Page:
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Lapsed policy? The agent will chase you

No insurance policy shall remain an orphan forever — so decreed the Lord, oops, the industry regulator. And so, there will be an agent now to remind you about any unpaid premium.

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No insurance policy shall remain an orphan forever — so decreed the Lord, oops, the industry regulator. And so, there will be an agent now to remind you about any unpaid premium.

The Insurance Regulatory and Development Authority (Irda) has issued the final guidelines on lapsed and orphaned policies.

A life insurance contract ‘lapses’ when the policyholder does not pay the premium even after the grace period specified by the insurers.

On the other hand, a policy is considered to be ‘orphaned’ when the agent who was servicing it or had sold the policy, is no longer in business.

The existing guidelines suggest that if the policyholder continues to lapse the policy, then it is optional for insurers to continue to allot agents for servicing the policy. The new guidelines instruct insurance companies to delegate an agent to chase the policyholder for timely premium payments.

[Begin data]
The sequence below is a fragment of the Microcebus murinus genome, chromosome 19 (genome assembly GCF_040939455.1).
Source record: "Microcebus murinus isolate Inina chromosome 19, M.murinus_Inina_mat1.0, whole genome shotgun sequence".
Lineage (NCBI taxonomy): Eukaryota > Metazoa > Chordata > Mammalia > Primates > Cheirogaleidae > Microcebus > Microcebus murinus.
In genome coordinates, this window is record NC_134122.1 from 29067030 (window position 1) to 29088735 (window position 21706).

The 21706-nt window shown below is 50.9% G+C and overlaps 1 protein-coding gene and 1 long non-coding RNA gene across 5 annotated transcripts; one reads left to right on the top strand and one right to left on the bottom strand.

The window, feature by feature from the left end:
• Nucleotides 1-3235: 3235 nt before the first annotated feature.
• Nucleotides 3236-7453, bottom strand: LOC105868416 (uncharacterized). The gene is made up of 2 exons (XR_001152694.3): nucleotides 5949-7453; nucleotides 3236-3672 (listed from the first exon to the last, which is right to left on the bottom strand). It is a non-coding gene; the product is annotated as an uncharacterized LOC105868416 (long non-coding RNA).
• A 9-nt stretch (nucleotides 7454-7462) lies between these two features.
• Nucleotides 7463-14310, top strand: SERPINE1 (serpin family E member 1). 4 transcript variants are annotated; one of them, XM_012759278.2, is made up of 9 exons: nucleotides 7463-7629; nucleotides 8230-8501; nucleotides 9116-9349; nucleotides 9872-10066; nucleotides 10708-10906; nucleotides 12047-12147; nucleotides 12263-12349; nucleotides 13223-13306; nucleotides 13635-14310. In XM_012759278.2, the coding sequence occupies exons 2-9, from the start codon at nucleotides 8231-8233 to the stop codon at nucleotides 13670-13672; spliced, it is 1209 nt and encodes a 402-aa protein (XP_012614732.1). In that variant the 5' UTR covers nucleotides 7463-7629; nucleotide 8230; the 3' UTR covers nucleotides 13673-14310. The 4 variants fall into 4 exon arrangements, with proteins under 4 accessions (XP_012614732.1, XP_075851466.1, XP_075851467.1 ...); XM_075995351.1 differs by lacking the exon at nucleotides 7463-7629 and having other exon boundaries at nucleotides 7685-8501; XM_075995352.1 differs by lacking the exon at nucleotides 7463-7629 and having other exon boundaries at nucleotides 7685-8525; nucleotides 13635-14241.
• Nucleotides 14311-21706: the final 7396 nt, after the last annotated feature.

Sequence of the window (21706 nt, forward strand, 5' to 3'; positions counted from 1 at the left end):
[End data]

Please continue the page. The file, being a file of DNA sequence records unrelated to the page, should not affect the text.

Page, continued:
“This (Irda guidelines) is a step taken in the right direction to service such policies. Policyholders would benefit by renewing their policies,” said Abhay Tewari, chief actuary, Edelweiss Tokio Life Insurance.

Irda’s circular states that “insurance companies should allot any of the lapsed insurance policies to individual insurance agents whose licence is in force for the purpose of conservation and rendering effective policy service to the policyholders”.

This means, if your agent who had sold you the policy is no longer in service, then the company will have to assign a new agent for you.

This is an important development.
Data reveal that more than 3.5 lakh life insurance agents left the industry during the last fiscal.

This, in turn, increased the number of orphaned policies. For, without periodical reminders, the policyholder tends to forget about his/her investments and related obligations like premium payments.

The high lapsation ratio of 20% has been a matter of worry for Irda.

(Lapsation ratio is calculated by dividing the number of lapsed policies by the average number of policies at the beginning and end of the year.)

That’s why, Irda said that active agents who have completed two years in service can now be ‘allottee agents’ (who alone are permitted to service lapsed policies).

Irda’s circular also specifies the way in which lapsed policies should be handled by insurance companies. However, single premium policies, policies bought online and through direct marketing will not get the service of allottee agents.

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